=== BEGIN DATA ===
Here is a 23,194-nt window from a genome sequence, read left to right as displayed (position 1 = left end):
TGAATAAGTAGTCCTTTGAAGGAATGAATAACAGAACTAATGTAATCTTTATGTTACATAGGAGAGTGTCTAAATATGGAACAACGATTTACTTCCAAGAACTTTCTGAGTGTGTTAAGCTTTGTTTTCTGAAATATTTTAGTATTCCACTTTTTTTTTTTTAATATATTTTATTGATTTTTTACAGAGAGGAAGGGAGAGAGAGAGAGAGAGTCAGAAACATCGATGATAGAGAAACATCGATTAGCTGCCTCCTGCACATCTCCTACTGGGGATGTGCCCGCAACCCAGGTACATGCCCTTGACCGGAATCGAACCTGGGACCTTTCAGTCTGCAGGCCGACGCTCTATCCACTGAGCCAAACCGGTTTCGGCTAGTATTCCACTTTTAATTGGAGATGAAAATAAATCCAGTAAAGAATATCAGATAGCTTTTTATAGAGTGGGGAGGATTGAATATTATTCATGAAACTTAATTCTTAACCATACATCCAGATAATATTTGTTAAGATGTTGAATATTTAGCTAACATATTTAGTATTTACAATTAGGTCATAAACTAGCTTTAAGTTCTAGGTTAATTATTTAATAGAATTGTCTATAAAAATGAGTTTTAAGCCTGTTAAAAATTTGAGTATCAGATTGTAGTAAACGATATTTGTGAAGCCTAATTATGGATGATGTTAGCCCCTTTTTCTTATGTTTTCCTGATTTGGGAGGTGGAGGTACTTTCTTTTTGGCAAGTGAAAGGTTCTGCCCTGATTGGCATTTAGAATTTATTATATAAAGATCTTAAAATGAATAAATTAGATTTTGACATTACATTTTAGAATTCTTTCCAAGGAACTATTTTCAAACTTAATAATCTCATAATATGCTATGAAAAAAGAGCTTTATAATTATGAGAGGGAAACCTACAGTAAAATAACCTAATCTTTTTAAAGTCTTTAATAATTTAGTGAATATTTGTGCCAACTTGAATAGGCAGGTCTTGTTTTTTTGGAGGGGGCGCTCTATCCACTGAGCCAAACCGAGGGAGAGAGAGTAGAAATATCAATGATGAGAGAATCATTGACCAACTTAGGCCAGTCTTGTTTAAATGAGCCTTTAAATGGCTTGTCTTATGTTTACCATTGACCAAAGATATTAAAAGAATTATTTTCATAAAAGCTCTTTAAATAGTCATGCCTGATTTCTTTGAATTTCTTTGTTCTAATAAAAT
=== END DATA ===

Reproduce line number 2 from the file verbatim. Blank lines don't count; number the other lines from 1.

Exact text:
TGAATAAGTAGTCCTTTGAAGGAATGAATAACAGAACTAATGTAATCTTTATGTTACATAGGAGAGTGTCTAAATATGGAACAACGATTTACTTCCAAGAACTTTCTGAGTGTGTTAAGCTTTGTTTTCTGAAATATTTTAGTATTCCACTTTTTTTTTTTTAATATATTTTATTGATTTTTTACAGAGAGGAAGGGAGAGAGAGAGAGAGAGTCAGAAACATCGATGATAGAGAAACATCGATTAGCTGCCTCCTGCACATCTCCTACTGGGGATGTGCCCGCAACCCAGGTACATGCCCTTGACCGGAATCGAACCTGGGACCTTTCAGTCTGCAGGCCGACGCTCTATCCACTGAGCCAAACCGGTTTCGGCTAGTATTCCACTTTTAATTGGAGATGAAAATAAATCCAGTAAAGAATATCAGATAGCTTTTTATAGAGTGGGGAGGATTGAATATTATTCATGAAACTTAATTCTTAACCATACATCCAGATAATATTTGTTAAGATGTTGAATATTTAGCTAACATATTTAGTATTTACAATTAGGTCATAAACTAGCTTTAAGTTCTAGGTTAATTATTTAATAGAATTGTCTATAAAAATGAGTTTTAAGCCTGTTAAAAATTTGAGTATCAGATTGTAGTAAACGATATTTGTGAAGCCTAATTATGGATGATGTTAGCCCCTTTTTCTTATGTTTTCCTGATTTGGGAGGTGGAGGTACTTTCTTTTTGGCAAGTGAAAGGTTCTGCCCTGATTGGCATTTAGAATTTATTATATAAAGATCTTAAAATGAATAAATTAGATTTTGACATTACATTTTAGAATTCTTTCCAAGGAACTATTTTCAAACTTAATAATCTCATAATATGCTATGAAAAAAGAGCTTTATAATTATGAGAGGGAAACCTACAGTAAAATAACCTAATCTTTTTAAAGTCTTTAATAATTTAGTGAATATTTGTGCCAACTTGAATAGGCAGGTCTTGTTTTTTTGGAGGGGGCGCTCTATCCACTGAGCCAAACCGAGGGAGAGAGAGTAGAAATATCAATGATGAGAGAATCATTGACCAACTTAGGCCAGTCTTGTTTAAATGAGCCTTTAAATGGCTTGTCTTATGTTTACCATTGACCAAAGATATTAAAAGAATTATTTTCATAAAAGCTCTTTAAATAGTCATGCCTGATTTCTTTGAATTTCTTTGTTCTAATAAAAT